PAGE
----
This study in 2016 gave the rates of occurrence of diastasis recti as 60%, 45%, and 33% at 6 weeks postpartum, 6 months postpartum, and 12 months postpartum, repectively. But again, they measured the width, not the depth. This may tell us that a diastasis is a normal occurrence, which resolves for most women by 6 weeks postpartum. It may indicate that a diastasis recti that hasn’t resolved by 6 months postpartum is more likely to need some assistance. But by studying only the width, what are we missing?

Let’s briefly touch on diastasis recti in populations other than women before I return to this question.

Does diastasis recti occur in children or men?


The short answer is yes. In children, diastasis recti can actually be a normal part of development. As previously mentioned, every human starts out in utero, developing a left and right side. Sometimes, especially in babies that are born pre-term, the space between the abdominals hasn’t fully closed. Often, it doesn’t close until later in childhood as the individual develops better core strength and control.

Consequently, it should not be viewed as a problem in a child unless it results in an umbilicial hernia (i.e., the intestines coming through the belly button) or in limitations in function due to weakness or pain.

Unlike children or pregnant women, diastasis recti is not a normal part of any life occurrence for a grown man. However, it can still occur, and most information seems to link it to poor strategies used with exercise or lifting.

But, back to the postpartum woman

So, if a child can close a diastasis by developing core strength and a man can create a diastasis recti by using poor exercise techniques, it certainly stands to reason that there is a mechanical nature to this disorder.

Let’s consider the following scenario. A woman grows a baby in her uterus, and during this time, her abs and her linea alba stretch to create space for the growing baby. Her body allows for a diastasis recti (or separation) as a compensation for the necessary stretching. Now, let’s say that this woman has excellent movement strategies and good techniques for lifting and exercise. She gives her body time to heal, and perhaps, she’s in the population whose diastasis closes in her first 6 weeks postpartum.

Then, let’s consider a different woman. She also grows a baby and endures the abdominal stretching that creates a diastasis. But for this woman, let’s say she has postural faults or compensations due to previous injury, lifestyle, or weakness. Will she be able to create the tension through her abs and linea alba to close her diastasis after the birth of her baby? And what happens if this woman is not a first time mother, but perhaps has altered mechanics layered on top of altered mechanics due to carrying her second, third, fourth, or maybe even fifth child?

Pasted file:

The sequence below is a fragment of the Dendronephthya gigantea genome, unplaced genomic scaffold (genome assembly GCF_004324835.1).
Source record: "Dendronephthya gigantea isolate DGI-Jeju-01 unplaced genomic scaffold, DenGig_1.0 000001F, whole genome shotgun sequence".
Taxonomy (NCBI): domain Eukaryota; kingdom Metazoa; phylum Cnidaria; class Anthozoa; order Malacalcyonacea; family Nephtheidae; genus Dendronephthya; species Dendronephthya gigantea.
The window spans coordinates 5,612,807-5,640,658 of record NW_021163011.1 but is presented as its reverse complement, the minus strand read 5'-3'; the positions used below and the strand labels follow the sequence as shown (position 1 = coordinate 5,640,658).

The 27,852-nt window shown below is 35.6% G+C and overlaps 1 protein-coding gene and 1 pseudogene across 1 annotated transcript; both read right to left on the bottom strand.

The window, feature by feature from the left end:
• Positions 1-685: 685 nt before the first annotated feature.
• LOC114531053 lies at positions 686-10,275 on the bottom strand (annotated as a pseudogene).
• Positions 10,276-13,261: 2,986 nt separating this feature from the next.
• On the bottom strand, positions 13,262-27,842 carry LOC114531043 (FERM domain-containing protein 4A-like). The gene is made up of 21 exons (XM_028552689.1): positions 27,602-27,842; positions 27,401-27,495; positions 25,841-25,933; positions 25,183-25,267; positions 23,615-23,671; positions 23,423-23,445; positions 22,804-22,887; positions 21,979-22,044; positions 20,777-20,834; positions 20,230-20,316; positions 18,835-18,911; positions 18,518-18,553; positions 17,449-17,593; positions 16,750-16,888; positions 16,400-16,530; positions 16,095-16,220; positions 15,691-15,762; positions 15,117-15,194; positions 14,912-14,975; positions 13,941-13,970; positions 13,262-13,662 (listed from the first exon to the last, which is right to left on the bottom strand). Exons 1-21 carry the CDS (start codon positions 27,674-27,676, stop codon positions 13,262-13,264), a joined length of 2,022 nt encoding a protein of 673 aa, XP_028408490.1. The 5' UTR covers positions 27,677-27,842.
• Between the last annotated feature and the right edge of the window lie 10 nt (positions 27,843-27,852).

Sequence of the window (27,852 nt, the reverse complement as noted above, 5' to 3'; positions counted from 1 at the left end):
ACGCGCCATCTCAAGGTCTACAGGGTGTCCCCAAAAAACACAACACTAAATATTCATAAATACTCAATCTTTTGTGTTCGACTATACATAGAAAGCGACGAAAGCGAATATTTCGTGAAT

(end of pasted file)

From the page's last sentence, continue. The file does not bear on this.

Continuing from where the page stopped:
What does this mean for defining diastasis recti?

Well, obviously, there’s more research needed to help us answer these questions. But the current treatment for diastasis recti emphasizes a whole body approach. In fact, all three major issues after pregnancy—diastasis recti, incontinence, and prolapse—seem to result from altered coordination of the body’s deepest stabilizing system. The differences between these diagnoses may be due to differences in how the deepest part of the core functions in each woman and how it relates to other parts of the body.

This perspective also helps us to understand why all of the following can occur:

  • a flat belly and a diastasis
  • a protruding belly and no diastasis
  • a protruding belly and a diastasis
  • diastasis accompanied by incontinence
  • diastasis without incontinence.

Just as differences among postpartum women can result in either diastasis recti, incontinence, or prolapse, so can similar differences cause varieties to occur within the category of diastasis recti. And this explains why treatment is so variably successful. What works for one woman might not work for the next because the treatment needs to be tailored to the woman.

If your diastasis is an effect of your altered breathing and postural changes after having four children, you will consequently need a different approach than your neighbor down the street who is a first-time mother, but who had altered mechanics prior to pregnancy due to a old ACL injury.

Hopefully, this has cleared up some of the confusion in exactly what a diastasis recti is and what it means for you. You may also want to learn how to do a self-test or to understand the causes behind this diagnosis.